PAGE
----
• 4.1.3 The variable that is tested in the experiment is called the independent variable, or manipulated variable, and it is purposefully changed in the experiment. The dependent variable, or responding variable, responds to a change in the independent variable.

      • In the tailgate experiment, the independent variable is the position of the tailgate, and the responding variable is the amount of fuel consumed. This is because it is assumed (or hypothesized) that changing the position of the tailgate will affect the gas mileage. In other words, the rate of fuel consumption depends upon the position of the tailgate. The rate also depends on the other variables (like distance driven), but those are held constant throughout the experiment.

    • 4.1.4 To establish some basis of comparison in the experiment, scientists often make a control group. The control group receives no special treatment, whereas the experimental groups are groups in which the independent variable is changed. Both the control group and the experimental groups have the same constants. The combination of having a control group and controlled variables (constants) makes the experiment a controlled experiment.

      • For the driver of the truck to determine whether having the tailgate down makes for better gas mileage, he will have to compare it to a truck with the tailgate up. Therefore, the truck that is driven under normal circumstances (with the tailgate up) is considered the control truck, while the truck driven with the tailgate down is the experimental truck. If the independent variable is changed (like having the tailgate at different angles), then there would be more than one experimental truck for this experiment.

    • 4.1.5 Once scientists have a good idea of what they want to measure and what variables they want to test, they devise a way to make the actual measurements and decide on the conditions of the experiment. Questions asked at this stage might include “Which instrument will I use to make measurements?” “How much precision does my instrument need?” How often will I need to make measurements during the experiment?” and “How long will the experiment run?” Armed with the answers to these questions, the experimenter will be ready to start.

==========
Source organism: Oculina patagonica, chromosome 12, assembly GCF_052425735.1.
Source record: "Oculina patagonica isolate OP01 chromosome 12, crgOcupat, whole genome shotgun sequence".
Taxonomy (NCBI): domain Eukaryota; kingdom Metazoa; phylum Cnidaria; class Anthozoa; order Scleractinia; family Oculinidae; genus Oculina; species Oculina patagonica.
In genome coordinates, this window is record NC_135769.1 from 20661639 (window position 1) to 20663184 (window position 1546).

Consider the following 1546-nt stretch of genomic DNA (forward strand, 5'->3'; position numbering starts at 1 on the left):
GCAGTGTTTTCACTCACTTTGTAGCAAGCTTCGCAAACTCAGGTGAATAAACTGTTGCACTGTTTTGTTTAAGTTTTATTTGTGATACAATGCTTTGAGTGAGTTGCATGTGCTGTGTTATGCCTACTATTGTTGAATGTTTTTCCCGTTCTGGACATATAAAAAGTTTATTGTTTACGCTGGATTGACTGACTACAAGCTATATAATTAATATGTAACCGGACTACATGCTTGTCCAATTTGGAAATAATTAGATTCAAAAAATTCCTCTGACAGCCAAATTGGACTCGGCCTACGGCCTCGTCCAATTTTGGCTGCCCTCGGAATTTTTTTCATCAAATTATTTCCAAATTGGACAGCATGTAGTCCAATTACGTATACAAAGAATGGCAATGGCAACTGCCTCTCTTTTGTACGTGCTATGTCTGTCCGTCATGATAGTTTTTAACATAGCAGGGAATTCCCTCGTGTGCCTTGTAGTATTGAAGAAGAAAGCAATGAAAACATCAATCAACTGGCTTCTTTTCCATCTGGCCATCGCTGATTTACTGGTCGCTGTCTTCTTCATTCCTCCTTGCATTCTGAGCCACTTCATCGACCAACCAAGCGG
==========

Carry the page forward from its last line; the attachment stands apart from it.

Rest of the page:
• For the truck driver-scientist to test his hypothesis, he needs to measure the amount of fuel consumed over some distance. There are many ways this could be done. For instance, the researcher could use the truck’s built-in fuel gauge to measure the amount of fuel consumed or find out how much gas is needed to fill the tank at the end of the drive by going to a gas station. However, the first method is fairly inaccurate, and the second requires that the tank be exactly full when starting the experiment. Therefore, the driver decides to put a gauge directly into the fuel line leading from the gas tank to the engine that can measure the flow of fuel accurately. The researcher also figures that driving one mile will not be enough to observe a difference in gas mileage, so he decides that he will drive a distance of 25 miles for all trials.

    • 4.1.6 The next step is to carry out the experiment. Data acquired from the example experiment will be discussed in a later section, “Gathering Data.”